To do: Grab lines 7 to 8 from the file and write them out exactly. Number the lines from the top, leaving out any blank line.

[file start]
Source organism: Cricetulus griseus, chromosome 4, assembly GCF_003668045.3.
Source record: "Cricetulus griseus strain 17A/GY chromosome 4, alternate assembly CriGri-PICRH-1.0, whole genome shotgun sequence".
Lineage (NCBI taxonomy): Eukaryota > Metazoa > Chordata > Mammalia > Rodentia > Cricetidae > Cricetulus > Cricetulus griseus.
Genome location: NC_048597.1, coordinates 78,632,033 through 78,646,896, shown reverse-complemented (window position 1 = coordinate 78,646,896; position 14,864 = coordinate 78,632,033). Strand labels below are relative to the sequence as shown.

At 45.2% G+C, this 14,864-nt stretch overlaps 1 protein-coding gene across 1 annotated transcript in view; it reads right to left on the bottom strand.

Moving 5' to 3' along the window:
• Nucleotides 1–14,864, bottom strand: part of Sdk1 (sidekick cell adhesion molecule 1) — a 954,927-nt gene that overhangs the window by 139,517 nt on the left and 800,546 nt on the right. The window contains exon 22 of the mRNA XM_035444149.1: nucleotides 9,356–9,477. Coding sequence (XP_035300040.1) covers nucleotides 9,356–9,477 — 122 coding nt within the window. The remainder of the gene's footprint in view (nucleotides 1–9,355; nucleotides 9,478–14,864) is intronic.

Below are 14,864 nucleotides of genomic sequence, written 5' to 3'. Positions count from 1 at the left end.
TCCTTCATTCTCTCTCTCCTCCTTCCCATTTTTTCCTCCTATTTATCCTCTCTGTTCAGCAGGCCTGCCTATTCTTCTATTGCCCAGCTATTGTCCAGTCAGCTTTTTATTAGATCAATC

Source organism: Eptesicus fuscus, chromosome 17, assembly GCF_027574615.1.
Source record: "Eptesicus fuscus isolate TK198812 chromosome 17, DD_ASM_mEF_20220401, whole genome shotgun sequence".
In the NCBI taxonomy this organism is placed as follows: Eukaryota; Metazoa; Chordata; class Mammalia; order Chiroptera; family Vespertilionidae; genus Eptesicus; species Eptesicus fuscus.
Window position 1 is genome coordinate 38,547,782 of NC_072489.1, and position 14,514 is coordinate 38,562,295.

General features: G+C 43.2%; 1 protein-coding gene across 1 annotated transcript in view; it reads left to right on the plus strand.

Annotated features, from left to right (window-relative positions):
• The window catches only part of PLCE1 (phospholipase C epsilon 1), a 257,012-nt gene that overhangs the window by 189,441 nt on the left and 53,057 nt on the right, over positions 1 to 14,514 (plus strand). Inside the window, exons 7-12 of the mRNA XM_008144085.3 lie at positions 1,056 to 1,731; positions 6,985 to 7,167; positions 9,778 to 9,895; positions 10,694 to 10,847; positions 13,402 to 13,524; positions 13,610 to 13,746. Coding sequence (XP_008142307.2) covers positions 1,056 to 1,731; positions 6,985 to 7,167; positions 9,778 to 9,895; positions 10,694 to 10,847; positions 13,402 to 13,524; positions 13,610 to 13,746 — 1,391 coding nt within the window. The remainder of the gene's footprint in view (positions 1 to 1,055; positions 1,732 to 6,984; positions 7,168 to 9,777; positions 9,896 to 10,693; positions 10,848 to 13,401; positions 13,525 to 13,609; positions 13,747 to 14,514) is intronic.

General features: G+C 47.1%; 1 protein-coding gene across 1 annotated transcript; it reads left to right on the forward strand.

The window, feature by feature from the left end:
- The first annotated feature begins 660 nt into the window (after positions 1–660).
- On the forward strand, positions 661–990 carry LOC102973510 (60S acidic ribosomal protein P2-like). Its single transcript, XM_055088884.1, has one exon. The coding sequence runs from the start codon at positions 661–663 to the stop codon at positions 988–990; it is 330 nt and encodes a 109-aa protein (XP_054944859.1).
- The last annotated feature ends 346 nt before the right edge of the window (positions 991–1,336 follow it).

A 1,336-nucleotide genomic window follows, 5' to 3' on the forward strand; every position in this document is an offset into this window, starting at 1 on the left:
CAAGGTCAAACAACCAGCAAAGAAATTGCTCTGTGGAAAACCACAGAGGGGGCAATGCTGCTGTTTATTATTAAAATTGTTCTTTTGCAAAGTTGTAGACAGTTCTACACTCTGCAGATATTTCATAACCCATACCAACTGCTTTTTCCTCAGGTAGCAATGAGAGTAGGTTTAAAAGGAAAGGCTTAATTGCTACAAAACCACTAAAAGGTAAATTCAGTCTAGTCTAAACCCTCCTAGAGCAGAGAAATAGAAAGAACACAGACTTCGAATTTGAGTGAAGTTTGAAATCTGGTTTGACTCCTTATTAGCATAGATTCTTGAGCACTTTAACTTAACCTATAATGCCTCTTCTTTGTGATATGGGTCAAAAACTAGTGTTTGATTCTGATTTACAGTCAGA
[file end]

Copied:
• Nucleotides 1–14,864, bottom strand: part of Sdk1 (sidekick cell adhesion molecule 1) — a 954,927-nt gene that overhangs the window by 139,517 nt on the left and 800,546 nt on the right. The window contains exon 22 of the mRNA XM_035444149.1: nucleotides 9,356–9,477. Coding sequence (XP_035300040.1) covers nucleotides 9,356–9,477 — 122 coding nt within the window. The remainder of the gene's footprint in view (nucleotides 1–9,355; nucleotides 9,478–14,864) is intronic.

Below are 14,864 nucleotides of genomic sequence, written 5' to 3'. Positions count from 1 at the left end.